Kazakhstan president Nursultan Nazarbayev has called upon the land of free speech to complain about the Berkshire native, Jewish-born comedian/actor Sacha Baron "Borat/Ali G" Cohen's portrayal of a Kazakh TV presenter in the film Borat: Cultural Learnings of America for Make Benefit Glorious Nation of Kazakhstan.
Nazarbayev R.S.V.P'ed President Bush' invitation to visit the White House where the two leaders will not "share a joke about the film," reported Kazakhstan Embassy spokesman, Roman Vassilenko. The Kazakh government wasn't thrilled with the film's Toronto Film Festival premiere and plans to PR the hell out of itself in the United States with television and print media to counter the negative image of Kazakhstan it says Cohen has promoted.
Sean R. Roberts of the Central Asian Affairs Fellow at Georgetown University says, "The increased [American] knowledge of Kazakhstan, however, is not due to the country's economic successes or its role as a U.S. ally in the war on terror. Instead, most Americans… have heard of it through a satire of a Kazakh journalist named Borat."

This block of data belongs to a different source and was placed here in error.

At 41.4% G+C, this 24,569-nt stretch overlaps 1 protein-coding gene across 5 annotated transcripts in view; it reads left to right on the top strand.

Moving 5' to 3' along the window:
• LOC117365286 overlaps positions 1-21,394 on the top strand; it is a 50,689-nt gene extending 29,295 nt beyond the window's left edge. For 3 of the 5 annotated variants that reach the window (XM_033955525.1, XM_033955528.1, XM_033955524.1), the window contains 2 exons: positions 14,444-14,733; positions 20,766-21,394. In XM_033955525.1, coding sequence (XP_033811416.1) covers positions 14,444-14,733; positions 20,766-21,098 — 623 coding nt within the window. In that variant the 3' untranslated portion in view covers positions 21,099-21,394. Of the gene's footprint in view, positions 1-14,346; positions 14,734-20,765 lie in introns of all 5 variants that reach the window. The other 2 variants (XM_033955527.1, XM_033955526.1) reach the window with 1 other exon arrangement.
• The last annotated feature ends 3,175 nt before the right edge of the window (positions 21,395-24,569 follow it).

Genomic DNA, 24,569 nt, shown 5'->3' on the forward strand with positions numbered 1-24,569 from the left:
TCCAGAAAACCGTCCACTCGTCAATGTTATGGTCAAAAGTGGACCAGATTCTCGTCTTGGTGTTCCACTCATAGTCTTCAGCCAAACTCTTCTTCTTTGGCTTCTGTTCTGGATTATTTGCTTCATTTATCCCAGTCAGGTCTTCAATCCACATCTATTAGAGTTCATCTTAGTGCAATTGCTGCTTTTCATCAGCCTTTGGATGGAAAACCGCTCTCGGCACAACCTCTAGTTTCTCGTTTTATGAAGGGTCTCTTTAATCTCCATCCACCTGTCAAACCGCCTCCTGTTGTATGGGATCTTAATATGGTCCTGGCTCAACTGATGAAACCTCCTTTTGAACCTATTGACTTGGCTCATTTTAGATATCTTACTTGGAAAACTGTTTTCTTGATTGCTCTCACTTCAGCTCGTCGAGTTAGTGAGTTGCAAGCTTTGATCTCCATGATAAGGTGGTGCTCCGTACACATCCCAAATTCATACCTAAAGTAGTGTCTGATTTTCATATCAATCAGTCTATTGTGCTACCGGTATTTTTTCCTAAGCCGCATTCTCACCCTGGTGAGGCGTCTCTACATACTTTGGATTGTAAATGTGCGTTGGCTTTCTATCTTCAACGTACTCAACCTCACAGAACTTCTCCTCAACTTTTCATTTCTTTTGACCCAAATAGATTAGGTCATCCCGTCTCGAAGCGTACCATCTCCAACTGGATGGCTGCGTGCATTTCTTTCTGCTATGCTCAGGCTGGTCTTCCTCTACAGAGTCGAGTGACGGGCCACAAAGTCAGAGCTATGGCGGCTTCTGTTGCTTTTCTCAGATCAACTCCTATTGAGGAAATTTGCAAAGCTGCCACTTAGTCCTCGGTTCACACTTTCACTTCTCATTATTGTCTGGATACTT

Sounds like the Kazakh make-us-look-good department is a day late and a Tenge short. Who's fault is that, Kazakhstan?
Kazakhstan hasn't just been sitting around, though. They did threaten Cohen with legal action. Threaten — as in said they would, but then they didn't. Cohen is a comedian for cryin' out loud, not a diplomat or a criminal. Is it safe to assume there are no comedy clubs in Almaty?
President of the Association of Kazakh IT Companies, Nurlan Isin did, however, shut down Cohen's website, borat, in response to all both complaints — one from the government and one from the Nazarbayev's security service. "We've done this so he can't badmouth Kazakhstan under the .kz domain name. He can go and do whatever he wants at other domains," Isin said
That's right, Isin, Cohen sure can go — all the way to the bank, thanks to the free international publicity and attention brought on by Kazakhstan itself; attention that will only fuel the box office, not a more positive Kazakhstan publicity campaign.